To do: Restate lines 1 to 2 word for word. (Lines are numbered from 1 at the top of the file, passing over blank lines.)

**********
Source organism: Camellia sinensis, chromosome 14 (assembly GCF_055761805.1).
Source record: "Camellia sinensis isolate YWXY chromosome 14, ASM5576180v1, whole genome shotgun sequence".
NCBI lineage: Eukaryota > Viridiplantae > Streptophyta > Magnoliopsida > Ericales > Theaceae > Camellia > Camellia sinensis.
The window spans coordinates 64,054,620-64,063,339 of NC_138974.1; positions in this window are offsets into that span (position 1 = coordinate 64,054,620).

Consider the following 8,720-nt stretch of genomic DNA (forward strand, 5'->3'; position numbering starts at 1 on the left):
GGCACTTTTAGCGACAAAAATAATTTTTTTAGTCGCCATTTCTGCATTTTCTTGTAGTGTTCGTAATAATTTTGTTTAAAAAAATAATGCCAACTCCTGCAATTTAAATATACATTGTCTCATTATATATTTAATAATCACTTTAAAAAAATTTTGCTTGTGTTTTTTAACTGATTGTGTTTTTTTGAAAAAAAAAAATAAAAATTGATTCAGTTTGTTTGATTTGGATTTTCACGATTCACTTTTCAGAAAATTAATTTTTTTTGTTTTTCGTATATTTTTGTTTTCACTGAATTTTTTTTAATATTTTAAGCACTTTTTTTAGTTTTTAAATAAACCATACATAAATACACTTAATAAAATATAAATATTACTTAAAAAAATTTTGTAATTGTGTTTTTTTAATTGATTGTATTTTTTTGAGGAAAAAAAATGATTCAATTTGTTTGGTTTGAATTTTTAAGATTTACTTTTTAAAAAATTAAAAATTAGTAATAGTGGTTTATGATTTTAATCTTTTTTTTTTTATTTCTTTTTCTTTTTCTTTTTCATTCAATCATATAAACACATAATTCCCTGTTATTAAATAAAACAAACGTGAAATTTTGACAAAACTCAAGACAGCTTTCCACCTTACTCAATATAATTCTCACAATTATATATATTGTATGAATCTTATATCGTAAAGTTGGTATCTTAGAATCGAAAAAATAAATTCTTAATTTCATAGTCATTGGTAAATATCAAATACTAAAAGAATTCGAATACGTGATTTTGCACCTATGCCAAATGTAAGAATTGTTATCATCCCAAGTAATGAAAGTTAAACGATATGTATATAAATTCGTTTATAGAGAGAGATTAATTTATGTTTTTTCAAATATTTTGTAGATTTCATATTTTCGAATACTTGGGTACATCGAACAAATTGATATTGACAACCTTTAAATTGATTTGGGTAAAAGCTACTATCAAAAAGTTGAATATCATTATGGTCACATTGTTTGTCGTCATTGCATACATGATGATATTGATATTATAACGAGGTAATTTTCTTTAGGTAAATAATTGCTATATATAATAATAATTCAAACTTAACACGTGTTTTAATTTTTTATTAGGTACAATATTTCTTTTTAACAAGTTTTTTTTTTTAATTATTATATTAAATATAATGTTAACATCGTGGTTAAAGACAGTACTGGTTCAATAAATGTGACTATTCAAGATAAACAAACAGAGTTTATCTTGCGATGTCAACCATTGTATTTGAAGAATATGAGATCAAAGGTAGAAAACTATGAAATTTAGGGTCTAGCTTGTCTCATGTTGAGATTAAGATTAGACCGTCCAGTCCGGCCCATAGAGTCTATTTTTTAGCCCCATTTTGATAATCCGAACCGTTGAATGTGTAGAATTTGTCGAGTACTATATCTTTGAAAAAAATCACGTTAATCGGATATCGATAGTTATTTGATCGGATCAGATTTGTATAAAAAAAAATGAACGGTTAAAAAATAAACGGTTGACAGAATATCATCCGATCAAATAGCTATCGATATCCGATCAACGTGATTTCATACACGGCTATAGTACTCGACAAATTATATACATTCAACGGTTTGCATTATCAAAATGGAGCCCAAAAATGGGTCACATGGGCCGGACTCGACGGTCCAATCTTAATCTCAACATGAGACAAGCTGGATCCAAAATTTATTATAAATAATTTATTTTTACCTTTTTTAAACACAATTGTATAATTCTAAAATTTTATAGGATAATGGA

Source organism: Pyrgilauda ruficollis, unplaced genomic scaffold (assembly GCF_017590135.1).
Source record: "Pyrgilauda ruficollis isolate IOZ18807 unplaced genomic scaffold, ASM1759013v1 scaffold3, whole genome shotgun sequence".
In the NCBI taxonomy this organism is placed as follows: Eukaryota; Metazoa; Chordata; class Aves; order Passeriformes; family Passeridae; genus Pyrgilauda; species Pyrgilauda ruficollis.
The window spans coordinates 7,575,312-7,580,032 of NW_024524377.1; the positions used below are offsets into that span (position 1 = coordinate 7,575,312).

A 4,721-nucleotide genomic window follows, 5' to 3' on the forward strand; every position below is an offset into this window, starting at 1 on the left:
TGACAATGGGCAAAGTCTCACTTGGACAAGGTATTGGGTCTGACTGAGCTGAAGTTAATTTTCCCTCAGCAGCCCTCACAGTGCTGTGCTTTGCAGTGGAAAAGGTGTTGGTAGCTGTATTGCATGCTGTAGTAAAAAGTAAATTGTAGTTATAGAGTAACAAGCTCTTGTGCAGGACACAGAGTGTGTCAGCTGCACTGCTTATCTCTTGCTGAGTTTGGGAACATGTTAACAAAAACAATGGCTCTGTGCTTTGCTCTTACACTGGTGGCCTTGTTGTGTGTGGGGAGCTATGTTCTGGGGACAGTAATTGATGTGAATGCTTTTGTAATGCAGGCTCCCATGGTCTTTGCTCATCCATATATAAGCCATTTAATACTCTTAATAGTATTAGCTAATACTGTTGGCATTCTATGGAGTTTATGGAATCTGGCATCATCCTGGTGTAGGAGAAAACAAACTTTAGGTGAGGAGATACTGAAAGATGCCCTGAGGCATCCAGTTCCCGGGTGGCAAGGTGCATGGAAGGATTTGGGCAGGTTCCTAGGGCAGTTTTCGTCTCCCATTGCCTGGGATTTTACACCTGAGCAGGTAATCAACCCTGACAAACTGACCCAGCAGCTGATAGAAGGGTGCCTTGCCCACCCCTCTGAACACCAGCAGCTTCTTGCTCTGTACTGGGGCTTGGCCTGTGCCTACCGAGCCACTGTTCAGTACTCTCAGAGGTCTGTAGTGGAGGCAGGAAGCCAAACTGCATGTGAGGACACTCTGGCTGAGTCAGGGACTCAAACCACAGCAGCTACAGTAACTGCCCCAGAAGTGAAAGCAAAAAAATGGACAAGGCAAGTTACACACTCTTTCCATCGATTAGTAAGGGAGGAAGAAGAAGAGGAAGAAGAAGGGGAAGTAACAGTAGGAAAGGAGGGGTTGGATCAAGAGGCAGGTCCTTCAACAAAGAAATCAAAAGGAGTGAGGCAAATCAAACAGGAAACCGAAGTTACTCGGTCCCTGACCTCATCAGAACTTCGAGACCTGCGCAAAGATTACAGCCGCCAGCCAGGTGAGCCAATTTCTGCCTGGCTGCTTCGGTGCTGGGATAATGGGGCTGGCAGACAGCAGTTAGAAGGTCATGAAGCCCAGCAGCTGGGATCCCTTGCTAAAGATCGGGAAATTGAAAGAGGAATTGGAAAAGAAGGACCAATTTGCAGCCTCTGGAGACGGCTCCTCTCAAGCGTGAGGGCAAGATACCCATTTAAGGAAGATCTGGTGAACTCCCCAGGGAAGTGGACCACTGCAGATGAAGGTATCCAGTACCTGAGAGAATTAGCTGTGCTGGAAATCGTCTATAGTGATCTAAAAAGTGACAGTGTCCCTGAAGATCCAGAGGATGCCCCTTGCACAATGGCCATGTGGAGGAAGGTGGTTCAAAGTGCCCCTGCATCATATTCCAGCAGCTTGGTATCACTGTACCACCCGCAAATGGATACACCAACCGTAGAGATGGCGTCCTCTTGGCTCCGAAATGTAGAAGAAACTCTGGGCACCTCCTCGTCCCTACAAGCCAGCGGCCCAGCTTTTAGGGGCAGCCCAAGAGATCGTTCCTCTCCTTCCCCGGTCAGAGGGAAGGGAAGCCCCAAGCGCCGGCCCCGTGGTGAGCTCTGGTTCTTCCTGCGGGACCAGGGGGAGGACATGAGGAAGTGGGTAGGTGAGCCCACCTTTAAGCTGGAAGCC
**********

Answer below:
Source organism: Camellia sinensis, chromosome 14 (assembly GCF_055761805.1).
Source record: "Camellia sinensis isolate YWXY chromosome 14, ASM5576180v1, whole genome shotgun sequence".